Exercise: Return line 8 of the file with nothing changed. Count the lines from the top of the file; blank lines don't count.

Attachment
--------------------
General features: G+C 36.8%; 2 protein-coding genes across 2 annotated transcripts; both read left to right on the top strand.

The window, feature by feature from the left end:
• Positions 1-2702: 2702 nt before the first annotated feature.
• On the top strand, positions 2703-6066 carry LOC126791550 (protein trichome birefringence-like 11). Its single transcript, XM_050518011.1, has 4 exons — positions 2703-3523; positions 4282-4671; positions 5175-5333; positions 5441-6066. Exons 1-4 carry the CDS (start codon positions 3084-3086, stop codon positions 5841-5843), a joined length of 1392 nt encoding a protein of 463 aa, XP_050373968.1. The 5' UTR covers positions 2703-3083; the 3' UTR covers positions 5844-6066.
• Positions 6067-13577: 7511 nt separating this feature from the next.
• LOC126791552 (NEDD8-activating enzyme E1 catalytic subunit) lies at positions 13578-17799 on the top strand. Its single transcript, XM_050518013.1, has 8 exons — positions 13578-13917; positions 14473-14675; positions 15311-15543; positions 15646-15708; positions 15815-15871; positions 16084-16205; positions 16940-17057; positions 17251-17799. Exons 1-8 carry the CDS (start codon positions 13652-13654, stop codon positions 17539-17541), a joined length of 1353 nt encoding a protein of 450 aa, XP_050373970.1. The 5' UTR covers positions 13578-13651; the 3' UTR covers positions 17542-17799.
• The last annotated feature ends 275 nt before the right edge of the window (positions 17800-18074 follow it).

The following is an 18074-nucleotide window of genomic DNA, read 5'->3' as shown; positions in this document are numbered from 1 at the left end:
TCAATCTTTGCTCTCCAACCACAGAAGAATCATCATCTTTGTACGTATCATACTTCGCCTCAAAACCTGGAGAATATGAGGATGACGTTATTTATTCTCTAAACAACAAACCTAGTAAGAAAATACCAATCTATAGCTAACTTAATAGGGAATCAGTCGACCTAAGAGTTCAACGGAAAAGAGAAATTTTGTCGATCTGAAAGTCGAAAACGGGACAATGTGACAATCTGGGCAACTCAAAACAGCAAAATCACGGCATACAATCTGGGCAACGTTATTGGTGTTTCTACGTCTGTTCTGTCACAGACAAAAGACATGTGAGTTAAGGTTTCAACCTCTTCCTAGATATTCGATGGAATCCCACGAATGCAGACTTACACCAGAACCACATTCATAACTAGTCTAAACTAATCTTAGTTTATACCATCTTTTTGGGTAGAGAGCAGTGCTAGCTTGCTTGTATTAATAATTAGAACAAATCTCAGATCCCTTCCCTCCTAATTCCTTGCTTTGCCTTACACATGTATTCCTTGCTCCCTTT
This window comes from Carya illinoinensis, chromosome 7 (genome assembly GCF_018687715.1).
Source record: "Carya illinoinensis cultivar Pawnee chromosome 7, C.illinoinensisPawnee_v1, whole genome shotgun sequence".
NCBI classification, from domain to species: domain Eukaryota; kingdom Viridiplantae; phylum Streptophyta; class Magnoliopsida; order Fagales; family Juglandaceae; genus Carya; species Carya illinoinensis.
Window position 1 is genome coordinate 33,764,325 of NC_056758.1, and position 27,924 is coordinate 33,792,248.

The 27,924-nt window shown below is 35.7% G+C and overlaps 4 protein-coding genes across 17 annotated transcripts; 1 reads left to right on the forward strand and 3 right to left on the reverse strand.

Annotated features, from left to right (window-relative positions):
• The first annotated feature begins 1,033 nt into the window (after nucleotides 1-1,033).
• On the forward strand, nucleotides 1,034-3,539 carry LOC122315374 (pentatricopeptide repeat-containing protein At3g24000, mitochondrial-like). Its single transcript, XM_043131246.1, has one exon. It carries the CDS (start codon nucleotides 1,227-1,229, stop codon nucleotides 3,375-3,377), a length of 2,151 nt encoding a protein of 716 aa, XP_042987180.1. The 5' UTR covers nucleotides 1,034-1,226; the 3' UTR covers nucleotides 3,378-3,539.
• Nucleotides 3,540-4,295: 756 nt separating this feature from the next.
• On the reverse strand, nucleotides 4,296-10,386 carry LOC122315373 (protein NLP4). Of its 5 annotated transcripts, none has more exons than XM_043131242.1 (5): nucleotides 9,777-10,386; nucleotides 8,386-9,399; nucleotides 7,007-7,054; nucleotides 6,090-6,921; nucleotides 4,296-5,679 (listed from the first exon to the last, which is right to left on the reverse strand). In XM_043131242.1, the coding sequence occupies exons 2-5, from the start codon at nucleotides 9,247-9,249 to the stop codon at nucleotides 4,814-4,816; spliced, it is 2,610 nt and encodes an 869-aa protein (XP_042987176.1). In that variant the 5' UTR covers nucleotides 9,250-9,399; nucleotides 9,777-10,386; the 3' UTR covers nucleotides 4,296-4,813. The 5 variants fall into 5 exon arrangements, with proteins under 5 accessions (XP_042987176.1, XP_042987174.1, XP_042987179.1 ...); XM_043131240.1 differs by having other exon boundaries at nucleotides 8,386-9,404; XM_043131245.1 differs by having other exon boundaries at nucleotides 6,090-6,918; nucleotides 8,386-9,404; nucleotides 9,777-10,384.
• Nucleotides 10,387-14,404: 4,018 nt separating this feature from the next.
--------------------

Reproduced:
The following is an 18074-nucleotide window of genomic DNA, read 5'->3' as shown; positions in this document are numbered from 1 at the left end: